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Prevent Cooked Noodles From Getting Sticky (and Other Essential Pasta Cooking Tips)

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Cooking pasta is as simple as dumping noodles into a pot of boiling water—but there are certain tips that chefs use to make sure their pasta comes out perfect every time. To prevent sticky noodles, un-stick them in a snap, and get other essential pasta cooking tips, read on.

To prevent sticky noodles

If you’re not using your pasta noodles right away, or if your sauce still needs 20 minutes to simmer, you don’t want your cooked noodles sitting around getting sticky. Here’s how to prevent this: Right as your noodles finish cooking (follow package directions to see how long they need), drain them immediately. While still in the colander or strainer, add a small trickle of olive oil to the noodles. Use tongs or a large fork to gently mix the olive oil into the noodles, fully coating them.

The tiny bit of oil that coats the noodles will keep them slick and stick-free. Only add enough oil to just coat the noodles—usually about 1 tablespoon of oil for a whole pot of noodles.

To un-stick cooked noodles

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From the Organic Authority Files

If you didn’t oil your noodles once you drained them, or if they’ve still somehow become stuck together (perhaps you cooked them this morning but are now using them for dinner), a quick rinse under warm water is an easy remedy. Simply place your cooked noodles in a colander and run under warm water. Use your fingers to untangle and un-stick any noodles manually. Shake out the excess water and your noodles are all set.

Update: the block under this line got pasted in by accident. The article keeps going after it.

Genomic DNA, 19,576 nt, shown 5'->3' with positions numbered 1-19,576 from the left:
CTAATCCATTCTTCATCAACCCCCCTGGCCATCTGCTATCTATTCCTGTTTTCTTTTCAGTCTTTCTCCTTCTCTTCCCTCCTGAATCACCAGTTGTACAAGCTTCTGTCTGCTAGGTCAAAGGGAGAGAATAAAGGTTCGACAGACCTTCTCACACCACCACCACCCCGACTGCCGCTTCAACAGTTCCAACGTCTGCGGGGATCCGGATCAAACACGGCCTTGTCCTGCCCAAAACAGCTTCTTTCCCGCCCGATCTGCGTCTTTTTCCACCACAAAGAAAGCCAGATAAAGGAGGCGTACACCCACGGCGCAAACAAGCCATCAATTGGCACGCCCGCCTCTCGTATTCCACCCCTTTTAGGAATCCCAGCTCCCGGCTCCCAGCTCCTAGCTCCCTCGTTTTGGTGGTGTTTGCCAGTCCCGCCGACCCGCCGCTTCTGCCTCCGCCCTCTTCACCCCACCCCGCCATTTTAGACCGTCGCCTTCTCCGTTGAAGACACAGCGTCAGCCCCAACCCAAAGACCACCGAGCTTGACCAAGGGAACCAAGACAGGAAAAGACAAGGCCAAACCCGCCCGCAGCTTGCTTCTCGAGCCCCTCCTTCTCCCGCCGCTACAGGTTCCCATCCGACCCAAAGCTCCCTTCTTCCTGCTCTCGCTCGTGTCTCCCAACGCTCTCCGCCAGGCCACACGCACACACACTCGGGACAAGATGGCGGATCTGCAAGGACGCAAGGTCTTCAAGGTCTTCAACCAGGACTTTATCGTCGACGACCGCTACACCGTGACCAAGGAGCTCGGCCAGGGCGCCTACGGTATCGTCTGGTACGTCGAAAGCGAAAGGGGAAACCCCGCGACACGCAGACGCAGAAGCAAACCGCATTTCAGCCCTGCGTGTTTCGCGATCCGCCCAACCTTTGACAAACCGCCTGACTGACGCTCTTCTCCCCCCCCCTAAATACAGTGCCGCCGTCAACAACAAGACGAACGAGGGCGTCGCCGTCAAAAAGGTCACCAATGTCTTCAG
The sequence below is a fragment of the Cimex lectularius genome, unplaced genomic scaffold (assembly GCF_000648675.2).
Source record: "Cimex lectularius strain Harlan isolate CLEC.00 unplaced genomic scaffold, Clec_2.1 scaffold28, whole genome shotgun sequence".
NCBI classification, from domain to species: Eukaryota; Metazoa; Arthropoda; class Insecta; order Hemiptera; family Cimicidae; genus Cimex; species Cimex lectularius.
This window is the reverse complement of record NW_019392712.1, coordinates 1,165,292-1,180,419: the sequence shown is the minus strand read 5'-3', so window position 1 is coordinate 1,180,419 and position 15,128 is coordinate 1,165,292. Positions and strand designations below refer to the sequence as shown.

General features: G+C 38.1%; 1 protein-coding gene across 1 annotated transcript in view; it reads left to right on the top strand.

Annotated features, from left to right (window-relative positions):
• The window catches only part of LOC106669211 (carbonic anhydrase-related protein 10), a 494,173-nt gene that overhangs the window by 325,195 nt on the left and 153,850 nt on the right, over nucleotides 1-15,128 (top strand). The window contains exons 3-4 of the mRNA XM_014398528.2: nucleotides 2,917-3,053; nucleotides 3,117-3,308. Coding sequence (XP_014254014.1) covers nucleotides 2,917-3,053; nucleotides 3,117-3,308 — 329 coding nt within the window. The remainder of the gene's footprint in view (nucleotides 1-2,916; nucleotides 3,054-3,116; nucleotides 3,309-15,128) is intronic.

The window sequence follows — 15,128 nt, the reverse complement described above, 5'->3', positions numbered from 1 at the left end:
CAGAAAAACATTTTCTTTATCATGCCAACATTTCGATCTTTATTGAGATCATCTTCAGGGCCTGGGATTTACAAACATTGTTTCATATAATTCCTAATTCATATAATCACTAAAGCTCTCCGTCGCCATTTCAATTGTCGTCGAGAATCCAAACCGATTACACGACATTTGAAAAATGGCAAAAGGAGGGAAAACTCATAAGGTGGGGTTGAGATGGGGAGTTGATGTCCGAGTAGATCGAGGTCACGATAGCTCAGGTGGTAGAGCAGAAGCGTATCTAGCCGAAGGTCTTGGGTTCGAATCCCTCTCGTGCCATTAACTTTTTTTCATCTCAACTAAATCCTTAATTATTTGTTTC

And other tips …

Cook your noodles in a large pot of boiling water. It’s tempting to skimp on the amount of water you cook your noodles in, especially if you’re only cooking enough pasta for one or two servings. But cooking your noodles in a full pot of water helps prevent them from sticking together as they cook. So fill that giant pot of water and be patient as you wait for it to come to a rapid boil before adding your noodles.

Add a few healthy pinches of salt to your noodles as they cook in boiling water. The noodles will absorb some of the salt while cooking and take on a bit of flavor right off the bat—so you won’t have to add as much salt to your sauce in the end.

When possible, combine your cooked noodles and warm pasta sauce immediately after draining the noodles. This will eliminate the need to add any oil to your drained noodles (see this article's first tip), and also allows the warm sauce to become absorbed by the noodles immediately.

To increase the amount of sauce your cooked noodles absorb, combine them in your cooking pot just before serving. Stir well to coat the noodles with the sauce. Cover and let steam for just a few minutes. Re-stir and serve immediately.

Add fresh herbs at the end of your recipe. Unless you’re making a rich marinara sauce from scratch that calls for a large amount of fresh basil to cook down with your Roma tomatoes, you should only add your fresh herbs at the end of cooking, when the sauce and noodles are both done. Unlike dried herbs, which release their essential oils and aromas with the help of heat and oil, fresh herbs lose their potency under high heat and longer cooking time. Add them to the end of your pasta dish and enjoy their fresh vibrancy.

Image adapted from cookbookman17, Flickr, Creative Commons 2.0

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